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Hello From the Planet Earth

Our planet, (and that pronoun is plural, not one person owns it) is the topic of many conversations and discussions these days. It is beautiful and precious. During the recent 50th anniversary of the Apollo 11 moon landing, my memories of the Apollo program surfaced and how the first photo taken by Apollo 8 astronaut Bill Anders, known as “Earthrise,” immediately impressed upon us Earthlings how precious it is.

The manned space program continued for a few more years, but other unmanned operations were launched with a mission to explore our solar system, and then leave the neighborhood…forever.  This was the Voyager program, and Voyager 1 launched on this day, September 5, in 1977.

These probes had work to perform and provided valuable data, enriching our knowledge base.  But, just in case they met someone, some other life form after they left our solar system, scientists put together a gold audio-visual disc on each craft.  There was a limited amount of space on these discs, so how can you encapsulate what is representative of our planet?  It includes sounds, languages, photos, and of course music.  If you had to send music out of the solar system to the universe, what would you choose?

The committee included 27 musical examples.  This seems very limited, but when you’re editing a planet’s repertoire, you have to make a cut somewhere!

Here are some titles included on the Voyager record that are also available in the NLS Music Section collection.  Braille and/or audio formats are included with each listing.

Bach, J.S. Brandenburg Concerto No. 2, first movement, full score (BRM 29863) (DBM 01542, DBM 02877)

Bach, J.S. “Gavotte en rondeaux” from the Partita No. 3 in E major for Violin, (BRM 26133, BRM 32997, BRM 03284, BRM 26080, BRM 15473 (piano), BRM 35646 (guitar), BRM 24452 (guitar)

Bach, J.S. Well Tempered Clavier, Book 2, Prelude and Fugue in C, No. 1 (BRM 00040, vol. 1) (BRM 36317, vol. 1)

Beethoven, Fifth Symphony, First Movement, BRM 00061 (piano four hands), BRM 35188, DBM 00705

Beethoven, String Quartet No. 13 in B-flat, op. 130, Cavatina (BRM 26094) arranged for violin and piano, (DBM 03760)

Berry, Chuck “Johnny B. Goode”, PMLS No. 32 (BRM 29198), BRM 28382) (piano version), DBM 02322, DBM 02025

Mozart, The Magic Flute, Queen of the Night aria, no. 14, (BRM 36624) vocal score outline, (DBM 03428, DBM 03560)

Stravinsky, Rite of Spring, Sacrificial Dance, (BRM 29704) piano duet, (DBM 03563)

Also included was “Dark Was the Night,” performed by Blind Willie Johnson.  NLS Music Braille music proofreader Gilbert Busch provided us with information about Mr. Johnson earlier this year.

Next time you listen to your favorite piece of music, consider this: you may not be alone (in the universe) as you enjoy it.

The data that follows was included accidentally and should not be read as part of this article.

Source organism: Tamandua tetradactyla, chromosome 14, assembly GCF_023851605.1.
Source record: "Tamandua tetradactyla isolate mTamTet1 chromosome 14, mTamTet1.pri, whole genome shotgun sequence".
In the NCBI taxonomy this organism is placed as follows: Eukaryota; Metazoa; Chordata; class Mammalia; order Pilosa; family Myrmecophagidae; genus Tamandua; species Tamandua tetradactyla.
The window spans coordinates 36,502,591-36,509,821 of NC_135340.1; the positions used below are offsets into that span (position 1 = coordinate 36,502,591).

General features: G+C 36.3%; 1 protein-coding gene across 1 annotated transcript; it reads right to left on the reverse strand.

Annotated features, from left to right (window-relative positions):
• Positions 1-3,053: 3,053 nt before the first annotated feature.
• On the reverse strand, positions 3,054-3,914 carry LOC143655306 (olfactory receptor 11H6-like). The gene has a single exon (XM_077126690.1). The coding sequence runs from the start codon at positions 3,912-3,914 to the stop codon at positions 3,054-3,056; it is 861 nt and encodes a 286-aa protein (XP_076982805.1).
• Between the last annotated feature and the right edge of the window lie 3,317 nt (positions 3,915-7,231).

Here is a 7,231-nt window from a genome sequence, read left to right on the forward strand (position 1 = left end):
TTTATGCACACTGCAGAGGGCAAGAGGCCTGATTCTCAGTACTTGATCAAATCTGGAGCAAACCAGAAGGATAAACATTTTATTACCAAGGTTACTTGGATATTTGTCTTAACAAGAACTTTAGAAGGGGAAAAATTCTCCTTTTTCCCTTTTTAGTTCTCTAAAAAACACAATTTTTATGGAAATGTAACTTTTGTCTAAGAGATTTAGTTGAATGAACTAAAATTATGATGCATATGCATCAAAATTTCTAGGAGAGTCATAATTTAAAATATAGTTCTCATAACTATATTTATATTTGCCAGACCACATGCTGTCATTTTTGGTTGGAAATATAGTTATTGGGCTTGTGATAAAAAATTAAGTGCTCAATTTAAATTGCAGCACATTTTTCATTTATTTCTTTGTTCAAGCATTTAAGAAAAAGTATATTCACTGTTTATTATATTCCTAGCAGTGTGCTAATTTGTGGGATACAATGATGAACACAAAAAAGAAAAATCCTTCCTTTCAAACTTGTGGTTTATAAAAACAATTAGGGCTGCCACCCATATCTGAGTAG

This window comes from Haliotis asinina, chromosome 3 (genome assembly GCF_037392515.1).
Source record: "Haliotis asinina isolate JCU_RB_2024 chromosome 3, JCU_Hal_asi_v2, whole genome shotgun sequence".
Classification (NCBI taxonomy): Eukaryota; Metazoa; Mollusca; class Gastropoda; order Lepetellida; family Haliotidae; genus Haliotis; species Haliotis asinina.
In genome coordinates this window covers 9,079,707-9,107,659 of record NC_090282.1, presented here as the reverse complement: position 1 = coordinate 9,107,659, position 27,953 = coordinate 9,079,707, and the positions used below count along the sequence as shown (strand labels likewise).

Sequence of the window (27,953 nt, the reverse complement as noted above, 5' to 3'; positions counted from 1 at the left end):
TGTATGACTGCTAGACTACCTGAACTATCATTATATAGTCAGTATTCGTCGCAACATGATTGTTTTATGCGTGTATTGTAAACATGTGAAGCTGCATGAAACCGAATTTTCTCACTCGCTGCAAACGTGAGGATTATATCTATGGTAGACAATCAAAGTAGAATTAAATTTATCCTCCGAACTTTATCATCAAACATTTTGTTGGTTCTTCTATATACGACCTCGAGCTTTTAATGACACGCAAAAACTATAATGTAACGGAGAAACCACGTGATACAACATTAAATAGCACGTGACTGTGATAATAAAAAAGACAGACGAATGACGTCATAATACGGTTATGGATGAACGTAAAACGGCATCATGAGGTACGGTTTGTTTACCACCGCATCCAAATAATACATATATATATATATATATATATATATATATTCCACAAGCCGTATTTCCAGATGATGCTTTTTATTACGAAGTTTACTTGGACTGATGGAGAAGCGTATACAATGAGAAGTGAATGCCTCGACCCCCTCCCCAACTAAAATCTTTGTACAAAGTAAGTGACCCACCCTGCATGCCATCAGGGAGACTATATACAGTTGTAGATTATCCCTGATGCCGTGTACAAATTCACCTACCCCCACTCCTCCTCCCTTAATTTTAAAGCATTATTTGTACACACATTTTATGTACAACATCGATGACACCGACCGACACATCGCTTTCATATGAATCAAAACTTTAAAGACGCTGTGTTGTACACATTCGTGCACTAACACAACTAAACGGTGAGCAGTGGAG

From Anderson to Zaninelli: Audio Lessons for Classical Singing

Learn to sing classical art songs and arias with audio lessons available from the NLS Music Section!

Carnegie Hall of the South: Nashville’s Musical Legacy, Part 2

This is the second half of a two-part post on Nashville’s musical history and related books in the NLS Music Collection. Read the first part here: Athens of the South: Nashville’s Musical Legacy, Part 1. Nashville’s most famous music venue, the Ryman Auditorium, was completed in 1892 and was originally a church called the Union […]

Going with “Ahmal” Once Again

“Oh, no—opera!” I thought as the recording of Amahl and the Night Visitors started. I was perhaps a fourth grader at the Western Pennsylvania School for Blind Children in Pittsburgh then, hearing this one-act opera for the first time. Although I could not always understand the words, I had to admit that the mother’s operatic […]

Vacation Listening, and Much More

On May 13, I was baking cookies and listening to the Met Broadcast of Strauss’s Der Rosenkavalier. One of the announcers explained that this production would take place not in the 18th century, but in 1911, the year it was composed (also the year that Mahler died, I thought to myself). And that’s when it […]

For Braille Readers—A Real Treasure Trove

This afternoon, I looked at the Metropolitan Opera schedule, which appears in the October-December issue of our quarterly magazine The Musical Mainstream. It lists all of the operas to be performed, along with NLS materials, librettos, lectures, etc., pertaining to the operas. Nowhere did I find any mention of a reference book that I read […]

Music History: 101

Recently, we mentioned the Music Section’s acquisition of the sixth edition, Norton Anthology of Western Music, Vol. 3, Twentieth Century. This time of year also marks the beginning of the college spring semester, and we have seen a rise in the average amount of our music history related inquiries. Music history has been on the “brain” of […]

Some Splendid Saint-Saëns Selections

Today we celebrate the 179th birthday of Camille Saint-Saëns, a famous French composer, most well-known for his works The Carnival of the Animals, Danse macabre, Samson and Delilah, and a number of other pieces. Saint-Saëns began his musical studies at the incredible age of three, while he was living with his mother and aunt in […]